ation is also involved in this struggle. It intensifies the already 
existing problems and creates others, and its accompanying 
psychologic manifestations correspond to the existing stimuli 
from within and without. 

There are also more direct reactions to the physiologic ex- 
perience; these are connected with its acceptance or rejection. 
They may manifest themselves even during the "period of 
expectation" and in this case are mostly defensive, simple 
functional inhibitions. They lead to a kind of retention of 
menstruation, which, despite all the symptoms of physical 
and psychologic maturity, begins extraordinarily late. Or, 
just as frequently, menstruation begins and then is interrupted 
for years. As a rule, it is very difficult to influence this func- 
tional disturbance by organic treatment, but psychologic 
treatment sometimes removes it with surprising rapidity. 
Such therapeutic success does not result in every instance, 
nor is the treatment always successful in the same degree; yet 
our experience in this field gives strong proof of the psychogenic 
nature of these disturbances. The stoppage of menstruation 
after a single appearance is usually found upon examination 
to be a "shock reaction" provoked by the horror with which 
the first bleeding was received. The organic process by which 
this violent physical reaction is brought about is still to be 
discovered. Analytic experience suggests that psychogenic 
amenorrhea appearing in later life often has a very complicated 
psychologic structure stemming from many sources. The same 
is probably true of the events of puberty. The inhibiting 
shock reaction is also the expression of a process that has 
many roots. 

Menstrual pains constitute another complication of the 
normal course of development. This manifestation, too, has 
many causes, of which some are general and some individual. 


Most authors who have studied the psychologic processes 
accompanying such pains connect them with birth fantasies. 
It is true that this determinant is present most of the time, 
but even with the application of psychoanalytic technic it is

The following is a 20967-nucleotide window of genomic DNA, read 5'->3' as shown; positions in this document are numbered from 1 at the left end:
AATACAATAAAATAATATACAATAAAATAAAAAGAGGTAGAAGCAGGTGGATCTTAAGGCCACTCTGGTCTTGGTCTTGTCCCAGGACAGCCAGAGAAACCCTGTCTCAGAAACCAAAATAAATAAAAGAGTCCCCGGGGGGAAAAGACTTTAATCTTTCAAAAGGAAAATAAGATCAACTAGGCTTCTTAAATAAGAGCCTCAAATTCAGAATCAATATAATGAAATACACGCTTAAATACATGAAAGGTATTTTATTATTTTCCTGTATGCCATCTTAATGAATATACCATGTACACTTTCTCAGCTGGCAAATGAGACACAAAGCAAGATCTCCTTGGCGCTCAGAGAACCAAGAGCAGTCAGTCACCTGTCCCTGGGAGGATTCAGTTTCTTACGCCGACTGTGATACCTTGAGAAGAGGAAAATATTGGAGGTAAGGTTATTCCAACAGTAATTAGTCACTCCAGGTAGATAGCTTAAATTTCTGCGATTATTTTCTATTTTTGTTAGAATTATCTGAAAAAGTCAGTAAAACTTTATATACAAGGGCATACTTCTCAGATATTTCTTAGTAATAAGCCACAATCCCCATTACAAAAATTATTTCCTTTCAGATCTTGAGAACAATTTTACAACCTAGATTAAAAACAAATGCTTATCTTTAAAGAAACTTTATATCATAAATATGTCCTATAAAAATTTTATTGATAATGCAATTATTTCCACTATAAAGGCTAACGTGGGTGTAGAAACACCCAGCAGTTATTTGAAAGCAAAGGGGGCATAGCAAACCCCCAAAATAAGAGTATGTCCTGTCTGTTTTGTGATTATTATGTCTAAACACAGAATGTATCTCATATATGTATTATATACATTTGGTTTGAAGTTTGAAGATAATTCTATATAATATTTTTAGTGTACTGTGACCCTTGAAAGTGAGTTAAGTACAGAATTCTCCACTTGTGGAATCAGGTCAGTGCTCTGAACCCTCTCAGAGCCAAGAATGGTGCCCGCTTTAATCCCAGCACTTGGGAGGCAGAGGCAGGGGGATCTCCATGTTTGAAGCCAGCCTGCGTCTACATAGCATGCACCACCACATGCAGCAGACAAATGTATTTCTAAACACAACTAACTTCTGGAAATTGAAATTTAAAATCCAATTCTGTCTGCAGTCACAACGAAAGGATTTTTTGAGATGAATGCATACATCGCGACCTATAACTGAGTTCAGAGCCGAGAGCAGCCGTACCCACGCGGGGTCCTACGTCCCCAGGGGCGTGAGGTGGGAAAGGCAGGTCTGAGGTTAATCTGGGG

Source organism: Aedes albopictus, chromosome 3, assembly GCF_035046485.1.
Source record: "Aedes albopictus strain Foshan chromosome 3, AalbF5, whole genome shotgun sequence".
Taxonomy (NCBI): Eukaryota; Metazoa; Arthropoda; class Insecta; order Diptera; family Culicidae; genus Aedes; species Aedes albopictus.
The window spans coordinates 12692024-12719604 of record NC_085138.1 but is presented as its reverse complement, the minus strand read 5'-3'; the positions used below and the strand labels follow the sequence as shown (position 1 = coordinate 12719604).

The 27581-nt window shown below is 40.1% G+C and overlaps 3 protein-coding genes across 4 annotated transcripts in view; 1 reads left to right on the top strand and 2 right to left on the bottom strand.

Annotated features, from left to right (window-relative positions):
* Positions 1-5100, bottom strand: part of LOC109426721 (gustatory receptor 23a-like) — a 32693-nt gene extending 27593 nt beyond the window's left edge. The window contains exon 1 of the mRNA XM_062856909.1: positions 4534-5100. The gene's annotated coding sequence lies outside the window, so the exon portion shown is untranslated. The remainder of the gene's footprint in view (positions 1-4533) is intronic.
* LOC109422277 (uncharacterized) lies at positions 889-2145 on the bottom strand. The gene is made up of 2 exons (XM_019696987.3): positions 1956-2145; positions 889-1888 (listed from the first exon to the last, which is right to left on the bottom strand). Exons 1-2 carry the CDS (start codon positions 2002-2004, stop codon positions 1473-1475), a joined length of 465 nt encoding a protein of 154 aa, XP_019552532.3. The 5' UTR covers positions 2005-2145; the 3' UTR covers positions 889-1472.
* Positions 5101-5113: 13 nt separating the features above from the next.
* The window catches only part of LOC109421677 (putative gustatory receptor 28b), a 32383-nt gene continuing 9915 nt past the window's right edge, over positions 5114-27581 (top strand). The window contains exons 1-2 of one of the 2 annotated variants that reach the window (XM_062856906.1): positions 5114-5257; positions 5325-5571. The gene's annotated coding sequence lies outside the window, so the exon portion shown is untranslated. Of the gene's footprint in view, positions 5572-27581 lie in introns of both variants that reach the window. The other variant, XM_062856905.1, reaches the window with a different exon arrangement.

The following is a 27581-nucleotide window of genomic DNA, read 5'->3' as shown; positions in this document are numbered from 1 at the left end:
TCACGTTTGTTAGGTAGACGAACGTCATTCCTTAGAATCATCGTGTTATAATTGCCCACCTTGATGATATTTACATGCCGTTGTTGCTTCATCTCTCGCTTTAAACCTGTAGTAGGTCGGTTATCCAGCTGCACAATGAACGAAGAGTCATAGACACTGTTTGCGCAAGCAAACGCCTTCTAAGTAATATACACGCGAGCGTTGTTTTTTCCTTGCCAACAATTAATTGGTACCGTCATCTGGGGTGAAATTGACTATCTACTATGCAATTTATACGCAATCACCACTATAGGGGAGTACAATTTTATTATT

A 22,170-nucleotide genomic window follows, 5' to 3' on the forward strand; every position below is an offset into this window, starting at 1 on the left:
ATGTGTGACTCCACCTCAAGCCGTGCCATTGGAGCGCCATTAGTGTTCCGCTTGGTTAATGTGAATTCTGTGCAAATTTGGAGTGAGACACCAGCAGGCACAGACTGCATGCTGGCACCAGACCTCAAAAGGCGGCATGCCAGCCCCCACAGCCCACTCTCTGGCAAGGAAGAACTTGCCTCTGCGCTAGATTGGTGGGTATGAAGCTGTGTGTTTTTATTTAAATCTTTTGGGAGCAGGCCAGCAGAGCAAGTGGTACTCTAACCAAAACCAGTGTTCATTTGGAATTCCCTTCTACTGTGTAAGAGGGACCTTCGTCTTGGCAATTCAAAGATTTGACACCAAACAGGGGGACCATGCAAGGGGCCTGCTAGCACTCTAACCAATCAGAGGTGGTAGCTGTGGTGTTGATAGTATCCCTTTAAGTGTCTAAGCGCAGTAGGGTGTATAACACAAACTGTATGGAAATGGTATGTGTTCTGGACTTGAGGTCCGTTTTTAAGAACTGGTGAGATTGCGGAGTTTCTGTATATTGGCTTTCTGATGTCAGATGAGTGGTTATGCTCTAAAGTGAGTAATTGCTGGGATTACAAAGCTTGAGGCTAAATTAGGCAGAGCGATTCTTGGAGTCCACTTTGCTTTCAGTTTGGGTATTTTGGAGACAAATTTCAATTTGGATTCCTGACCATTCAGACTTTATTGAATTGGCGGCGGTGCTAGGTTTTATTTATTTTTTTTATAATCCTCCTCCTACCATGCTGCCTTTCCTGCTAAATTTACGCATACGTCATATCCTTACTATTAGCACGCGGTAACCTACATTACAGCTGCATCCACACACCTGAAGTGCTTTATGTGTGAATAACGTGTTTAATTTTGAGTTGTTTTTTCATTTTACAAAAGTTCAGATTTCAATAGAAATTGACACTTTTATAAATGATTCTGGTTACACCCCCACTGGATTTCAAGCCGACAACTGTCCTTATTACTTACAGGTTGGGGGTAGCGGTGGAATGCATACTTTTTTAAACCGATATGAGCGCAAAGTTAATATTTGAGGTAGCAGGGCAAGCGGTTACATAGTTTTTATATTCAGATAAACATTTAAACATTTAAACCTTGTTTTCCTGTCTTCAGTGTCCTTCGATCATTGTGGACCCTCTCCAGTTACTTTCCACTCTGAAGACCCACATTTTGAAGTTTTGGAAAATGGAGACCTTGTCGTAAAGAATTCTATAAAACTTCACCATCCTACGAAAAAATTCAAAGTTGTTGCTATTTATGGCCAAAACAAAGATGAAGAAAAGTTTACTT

hard to ascertain whether the pains originate in the fantasies, 
or vice versa. A certain naive motivation of the pains seems 
to me very typical of the first menstruation. The still very 
young girl is embarrassed by this physiologic process and 
finds it most convenient to regard it as a mere "illness." Thus 
she escapes from the sexual significance of the process and at 
the same time negates its disturbing content relating to the 
future. For the child, pain is always the symptom of illness, 
tor which she is not responsible, which entitles her to loving 
care, and which surely passes away. Now too her mother 
assures her that "everything will soon be fine again." Pain 
is a sort of diversion maneuver in the conflict, and the bodily 
processes give sufficient opportunities for using this way out. 

Yet the experience of the first menstruation as a "disease" 
can take a much more pathologic course. Thus in the case 
described by Havelock Ellis (p. 155), the young girl wanted to 
commit suicide because she had an "unknown disease." Can 
one really believe that a disease, just because it is unknown, 
would induce someone to commit suicide if it did not have a 
deeper psychologic significance? The impulsive attempt at 
suicide could only have been the product of an old and torment- 
ing psychologic conflict, the solution of which was made more 
difficult by the onset of menstruation. In this girl's eyes, 
menstruation was perhaps the obvious fulfillment of a sub- 
conscious threat and thus increased her anxiety to such an 
extent that she could no longer overcome it. Some measure 
of depressive mood during menstruation is extraordinarily 
frequent, and an attempt at suicide could easilyhave resulted 
from a deeper depression. 

This girl perhaps belonged to that group of women who 
harbor strong sadistic impulses and can control them only so 
long as no agent provocateur makes continued control impossible. 


That aggressive drives intensify during menstruation is a 
generally known fact; the laws of many countries treat it as an 
extenuating circumstance in crime, And it has often been 
shown that intensified aggression can turn against one's own 
self and lead to suicide. It was perhaps the blood itself that 
had an irritating and provoking character; or perhaps, even 
during her period of expectation, the girl had imagined in- 
tensely that something "terrible" would happen to her body 
when she grew up. For all girls the future contains many 
mysterious and terrifying elements with regard to their bodies, 
and their expectation ideas often arouse anxiety. 

We have pointed out that menstruation is experienced as an 
illness even in simpler cases. Thus, the girl's attitude toward 
menstruation is a kind of rationalization that strips the process 
of its mystery and profound meaning. 

Another extremely interesting attempt to solve the menstru- 
ation conflict is of an anatomic character. The bleeding in 
this case is not eliminated as in amenorrhea, but the psycho- 
logic influence on the physiologic process is such that the 
bleeding takes place in another part of the body. I have seen 
several cases of so-called vicarious menstruation in which 
bleeding took place every month or at irregular intervals,